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What Will Happen if I Consume Too Much Calcium?

The same thing as if you don't get enough. You'll be more likely to die sooner.

by
Theodore Dalrymple

Bio

February 23, 2013 - 7:00 am
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It is tempting for people to suppose that if a little of something is good for them, then a lot of it must be better. Unfortunately this is not always or even usually the case; and I first realized that people are inclined to make this mistake when, as a student many years ago, I was shown a baby who was bright orange; it was suffering from a condition known as carotenemia. The parents, having heard that carrots were healthy, concluded that only carrots were healthy, and fed their baby accordingly.

A study from Sweden, recently published in the British Medical Journal, examines the important question of whether calcium supplements are good for middle-aged and old women. The question is important because millions of women around the world take such supplements – 60 percent of American middle-aged and old women, for example. There is no one quite like the Swedes for carrying out such epidemiological studies because the medical records of their population are by far the most comprehensive in the world: creepily so, one is sometimes inclined to think.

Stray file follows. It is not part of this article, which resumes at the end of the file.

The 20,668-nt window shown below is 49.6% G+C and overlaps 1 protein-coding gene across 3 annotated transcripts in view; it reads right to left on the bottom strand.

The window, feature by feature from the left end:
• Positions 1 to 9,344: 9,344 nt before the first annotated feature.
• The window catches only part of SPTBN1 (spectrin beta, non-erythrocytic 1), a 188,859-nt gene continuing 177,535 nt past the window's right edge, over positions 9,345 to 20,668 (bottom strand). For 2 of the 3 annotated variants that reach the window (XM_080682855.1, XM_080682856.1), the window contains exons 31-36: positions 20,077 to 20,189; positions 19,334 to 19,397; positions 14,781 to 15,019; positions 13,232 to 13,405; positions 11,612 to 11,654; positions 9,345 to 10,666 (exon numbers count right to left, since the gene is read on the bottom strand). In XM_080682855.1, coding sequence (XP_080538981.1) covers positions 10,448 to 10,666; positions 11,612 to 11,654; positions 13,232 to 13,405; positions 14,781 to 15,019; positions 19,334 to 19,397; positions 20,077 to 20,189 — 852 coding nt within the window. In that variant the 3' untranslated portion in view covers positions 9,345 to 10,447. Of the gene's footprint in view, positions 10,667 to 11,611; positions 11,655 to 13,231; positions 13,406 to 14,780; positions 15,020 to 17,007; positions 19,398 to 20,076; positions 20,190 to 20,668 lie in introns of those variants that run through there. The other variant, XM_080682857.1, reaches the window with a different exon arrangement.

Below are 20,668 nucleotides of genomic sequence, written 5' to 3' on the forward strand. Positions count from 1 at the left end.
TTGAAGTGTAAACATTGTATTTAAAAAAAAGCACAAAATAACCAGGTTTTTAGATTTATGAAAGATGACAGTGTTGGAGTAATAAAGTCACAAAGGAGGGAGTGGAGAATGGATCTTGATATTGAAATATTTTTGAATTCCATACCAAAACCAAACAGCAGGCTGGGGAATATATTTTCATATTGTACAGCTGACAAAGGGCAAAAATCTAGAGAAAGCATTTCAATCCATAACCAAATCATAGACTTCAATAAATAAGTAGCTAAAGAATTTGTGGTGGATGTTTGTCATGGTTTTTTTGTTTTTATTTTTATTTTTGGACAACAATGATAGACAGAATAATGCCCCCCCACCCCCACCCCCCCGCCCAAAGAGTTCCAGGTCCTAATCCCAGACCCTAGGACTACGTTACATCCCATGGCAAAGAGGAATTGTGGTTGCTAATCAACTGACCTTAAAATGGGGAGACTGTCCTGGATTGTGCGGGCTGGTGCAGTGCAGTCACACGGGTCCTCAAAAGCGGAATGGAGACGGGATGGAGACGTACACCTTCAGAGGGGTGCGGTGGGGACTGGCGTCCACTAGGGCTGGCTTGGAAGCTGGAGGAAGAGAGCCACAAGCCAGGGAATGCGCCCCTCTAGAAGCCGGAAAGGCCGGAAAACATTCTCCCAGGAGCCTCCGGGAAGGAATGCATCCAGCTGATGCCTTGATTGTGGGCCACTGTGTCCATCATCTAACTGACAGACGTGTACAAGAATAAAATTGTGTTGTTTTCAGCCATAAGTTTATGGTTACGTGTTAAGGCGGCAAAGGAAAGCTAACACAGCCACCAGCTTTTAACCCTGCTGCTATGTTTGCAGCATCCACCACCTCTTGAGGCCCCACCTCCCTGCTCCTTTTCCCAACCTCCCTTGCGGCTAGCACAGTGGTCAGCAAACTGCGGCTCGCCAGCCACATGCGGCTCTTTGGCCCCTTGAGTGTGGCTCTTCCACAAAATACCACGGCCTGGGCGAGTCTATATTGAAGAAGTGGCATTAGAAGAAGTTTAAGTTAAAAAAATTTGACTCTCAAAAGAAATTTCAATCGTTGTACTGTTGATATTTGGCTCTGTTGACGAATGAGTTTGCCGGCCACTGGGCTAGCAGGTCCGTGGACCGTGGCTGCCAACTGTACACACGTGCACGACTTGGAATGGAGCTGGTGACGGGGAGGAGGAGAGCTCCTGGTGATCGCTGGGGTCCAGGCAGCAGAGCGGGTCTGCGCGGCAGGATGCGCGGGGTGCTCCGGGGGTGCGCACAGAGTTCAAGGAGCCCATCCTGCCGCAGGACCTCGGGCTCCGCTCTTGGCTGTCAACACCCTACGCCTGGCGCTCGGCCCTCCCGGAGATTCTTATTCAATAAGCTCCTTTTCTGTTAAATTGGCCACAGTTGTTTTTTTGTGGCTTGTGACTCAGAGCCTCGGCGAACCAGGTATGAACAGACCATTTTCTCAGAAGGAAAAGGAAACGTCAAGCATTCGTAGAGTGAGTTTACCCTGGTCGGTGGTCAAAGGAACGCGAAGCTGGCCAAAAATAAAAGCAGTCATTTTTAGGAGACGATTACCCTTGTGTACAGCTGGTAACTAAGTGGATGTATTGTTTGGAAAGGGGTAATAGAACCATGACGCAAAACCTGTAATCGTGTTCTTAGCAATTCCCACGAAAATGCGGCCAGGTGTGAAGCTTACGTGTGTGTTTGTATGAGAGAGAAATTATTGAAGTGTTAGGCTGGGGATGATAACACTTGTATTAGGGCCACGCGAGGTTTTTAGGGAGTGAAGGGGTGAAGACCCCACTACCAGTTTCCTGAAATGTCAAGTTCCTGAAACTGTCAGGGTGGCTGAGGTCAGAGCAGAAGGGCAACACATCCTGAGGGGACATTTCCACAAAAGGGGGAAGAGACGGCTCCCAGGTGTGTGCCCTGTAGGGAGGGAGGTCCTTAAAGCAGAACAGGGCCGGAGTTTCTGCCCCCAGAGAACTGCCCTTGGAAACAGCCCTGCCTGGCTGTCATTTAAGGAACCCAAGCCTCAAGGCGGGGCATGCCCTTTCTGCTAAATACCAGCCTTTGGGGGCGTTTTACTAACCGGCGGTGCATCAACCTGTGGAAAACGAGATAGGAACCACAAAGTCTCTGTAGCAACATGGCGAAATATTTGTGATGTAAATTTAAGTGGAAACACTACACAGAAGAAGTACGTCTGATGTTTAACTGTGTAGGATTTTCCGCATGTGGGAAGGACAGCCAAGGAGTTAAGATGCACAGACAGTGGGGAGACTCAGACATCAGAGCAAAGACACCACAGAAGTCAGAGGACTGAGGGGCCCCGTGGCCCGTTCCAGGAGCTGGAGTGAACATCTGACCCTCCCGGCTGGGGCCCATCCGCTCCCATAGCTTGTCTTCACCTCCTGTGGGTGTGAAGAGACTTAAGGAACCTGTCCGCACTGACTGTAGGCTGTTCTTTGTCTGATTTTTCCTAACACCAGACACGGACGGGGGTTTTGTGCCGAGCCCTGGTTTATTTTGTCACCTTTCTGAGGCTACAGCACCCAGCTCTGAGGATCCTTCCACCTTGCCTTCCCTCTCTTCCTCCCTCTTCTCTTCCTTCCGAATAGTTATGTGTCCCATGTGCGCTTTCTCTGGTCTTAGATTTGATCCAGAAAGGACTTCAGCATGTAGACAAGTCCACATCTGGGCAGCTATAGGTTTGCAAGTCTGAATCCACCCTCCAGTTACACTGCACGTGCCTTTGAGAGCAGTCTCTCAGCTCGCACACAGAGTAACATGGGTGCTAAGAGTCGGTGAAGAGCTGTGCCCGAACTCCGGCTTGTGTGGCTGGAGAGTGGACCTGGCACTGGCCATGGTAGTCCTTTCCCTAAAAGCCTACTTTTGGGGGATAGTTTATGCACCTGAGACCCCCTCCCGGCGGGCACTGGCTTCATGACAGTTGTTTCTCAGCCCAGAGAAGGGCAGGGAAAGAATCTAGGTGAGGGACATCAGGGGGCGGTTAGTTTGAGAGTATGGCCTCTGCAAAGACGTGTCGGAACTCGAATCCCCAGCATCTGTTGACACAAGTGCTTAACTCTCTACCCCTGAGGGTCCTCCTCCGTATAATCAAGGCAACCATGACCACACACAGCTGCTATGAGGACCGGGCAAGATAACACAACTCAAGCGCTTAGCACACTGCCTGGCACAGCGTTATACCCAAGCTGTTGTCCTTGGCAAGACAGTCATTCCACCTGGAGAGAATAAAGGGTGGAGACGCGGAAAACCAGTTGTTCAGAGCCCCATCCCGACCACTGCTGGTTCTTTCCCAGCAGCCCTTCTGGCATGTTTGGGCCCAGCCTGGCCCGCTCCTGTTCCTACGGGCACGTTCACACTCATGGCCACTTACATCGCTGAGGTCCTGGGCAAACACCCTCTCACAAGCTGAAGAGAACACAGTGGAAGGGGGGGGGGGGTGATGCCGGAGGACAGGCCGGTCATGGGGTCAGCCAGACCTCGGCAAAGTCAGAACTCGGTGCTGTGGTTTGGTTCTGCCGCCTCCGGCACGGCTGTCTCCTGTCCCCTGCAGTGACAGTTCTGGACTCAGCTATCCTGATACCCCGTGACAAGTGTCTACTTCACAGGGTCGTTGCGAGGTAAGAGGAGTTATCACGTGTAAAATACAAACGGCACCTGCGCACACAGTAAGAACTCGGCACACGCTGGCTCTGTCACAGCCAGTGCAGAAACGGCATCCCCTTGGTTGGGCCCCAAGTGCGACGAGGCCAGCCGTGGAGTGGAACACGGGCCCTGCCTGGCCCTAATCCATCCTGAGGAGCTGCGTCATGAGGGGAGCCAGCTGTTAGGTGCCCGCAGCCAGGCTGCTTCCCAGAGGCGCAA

What the Swedish researchers found was that the graph of the relationship between calcium intake and death rates was a U-shaped curve. People with a low consumption of calcium had a higher mortality than those with a moderate consumption, but so did people with a high consumption.

The sample of women was not small, and in the period of study 11,944 of the 70,259 women studied had died. Those with a high dietary consumption of calcium alone had an increased death rate of 1.4 times for all causes of mortality, 1.49 times for cardiovascular mortality, and 2.14 times for ischaemic heart disease (heart attacks) compared with those whose who consumption of calcium was associated with the lowest mortality, that is to say a moderate consumption.

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All Comments   (10)
All Comments   (10)
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Too much of anything is bad for you, including water (water intoxication, hyponatremia) and oxygen (oxygen toxicity).
1 year ago
1 year ago Link To Comment
I can't deal with this.
1 year ago
1 year ago Link To Comment
A doctor I know says that without enough of the right kind of magnesium then calcium is not absorbed properly by the body and contributes to clogging of the arteries. And you need more MG than calcium, by a ratio of 2 or 3 to one.

And just common MG Oxide is not the right kind. Mg Oxide is not absorbed but by a small portion of the colon. You need Mg Asperate and Mg Citrate, and which one depends on whether the objective is to strengthen the bones or help control blood pressure.

So it is quite believeable that too much calcium is bad for you, especially if there is inadequate Mg.
1 year ago
1 year ago Link To Comment
Word. I used to take a ton of vitamin E since it helped with my acne. Now I have a pacemaker. Oh yeah; don't use anti dandruff salicylic acid too long either (not heart related; causes other problems)...